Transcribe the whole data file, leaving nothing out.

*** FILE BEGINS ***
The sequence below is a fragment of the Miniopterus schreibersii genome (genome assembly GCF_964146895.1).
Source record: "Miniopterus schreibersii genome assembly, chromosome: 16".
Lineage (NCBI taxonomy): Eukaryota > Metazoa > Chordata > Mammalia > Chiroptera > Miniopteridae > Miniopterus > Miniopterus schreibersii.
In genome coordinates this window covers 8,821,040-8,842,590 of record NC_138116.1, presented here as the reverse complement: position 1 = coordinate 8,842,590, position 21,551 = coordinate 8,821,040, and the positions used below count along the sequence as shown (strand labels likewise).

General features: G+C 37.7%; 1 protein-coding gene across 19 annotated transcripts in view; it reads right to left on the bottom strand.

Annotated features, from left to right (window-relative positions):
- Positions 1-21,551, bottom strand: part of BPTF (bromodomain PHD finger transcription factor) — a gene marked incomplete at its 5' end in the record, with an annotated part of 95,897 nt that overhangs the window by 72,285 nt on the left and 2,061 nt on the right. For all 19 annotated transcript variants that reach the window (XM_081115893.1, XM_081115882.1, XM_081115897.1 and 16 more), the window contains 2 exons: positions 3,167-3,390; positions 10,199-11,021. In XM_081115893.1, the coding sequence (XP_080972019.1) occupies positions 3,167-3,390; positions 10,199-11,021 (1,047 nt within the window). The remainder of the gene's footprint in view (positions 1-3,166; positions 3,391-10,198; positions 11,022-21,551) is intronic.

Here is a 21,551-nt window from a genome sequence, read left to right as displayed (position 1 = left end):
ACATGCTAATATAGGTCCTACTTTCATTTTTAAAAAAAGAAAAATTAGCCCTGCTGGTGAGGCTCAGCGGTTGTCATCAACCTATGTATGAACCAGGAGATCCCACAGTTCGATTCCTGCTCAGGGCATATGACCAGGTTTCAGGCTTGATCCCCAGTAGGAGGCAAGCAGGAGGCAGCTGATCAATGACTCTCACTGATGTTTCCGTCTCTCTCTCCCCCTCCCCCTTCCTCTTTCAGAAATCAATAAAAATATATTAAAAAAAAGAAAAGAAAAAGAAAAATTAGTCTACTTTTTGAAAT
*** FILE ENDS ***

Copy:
The sequence below is a fragment of the Miniopterus schreibersii genome (genome assembly GCF_964146895.1).
Source record: "Miniopterus schreibersii genome assembly, chromosome: 16".
Lineage (NCBI taxonomy): Eukaryota > Metazoa > Chordata > Mammalia > Chiroptera > Miniopteridae > Miniopterus > Miniopterus schreibersii.
In genome coordinates this window covers 8,821,040-8,842,590 of record NC_138116.1, presented here as the reverse complement: position 1 = coordinate 8,842,590, position 21,551 = coordinate 8,821,040, and the positions used below count along the sequence as shown (strand labels likewise).

General features: G+C 37.7%; 1 protein-coding gene across 19 annotated transcripts in view; it reads right to left on the bottom strand.

Annotated features, from left to right (window-relative positions):
- Positions 1-21,551, bottom strand: part of BPTF (bromodomain PHD finger transcription factor) — a gene marked incomplete at its 5' end in the record, with an annotated part of 95,897 nt that overhangs the window by 72,285 nt on the left and 2,061 nt on the right. For all 19 annotated transcript variants that reach the window (XM_081115893.1, XM_081115882.1, XM_081115897.1 and 16 more), the window contains 2 exons: positions 3,167-3,390; positions 10,199-11,021. In XM_081115893.1, the coding sequence (XP_080972019.1) occupies positions 3,167-3,390; positions 10,199-11,021 (1,047 nt within the window). The remainder of the gene's footprint in view (positions 1-3,166; positions 3,391-10,198; positions 11,022-21,551) is intronic.

Here is a 21,551-nt window from a genome sequence, read left to right as displayed (position 1 = left end):
ACATGCTAATATAGGTCCTACTTTCATTTTTAAAAAAAGAAAAATTAGCCCTGCTGGTGAGGCTCAGCGGTTGTCATCAACCTATGTATGAACCAGGAGATCCCACAGTTCGATTCCTGCTCAGGGCATATGACCAGGTTTCAGGCTTGATCCCCAGTAGGAGGCAAGCAGGAGGCAGCTGATCAATGACTCTCACTGATGTTTCCGTCTCTCTCTCCCCCTCCCCCTTCCTCTTTCAGAAATCAATAAAAATATATTAAAAAAAAGAAAAGAAAAAGAAAAATTAGTCTACTTTTTGAAAT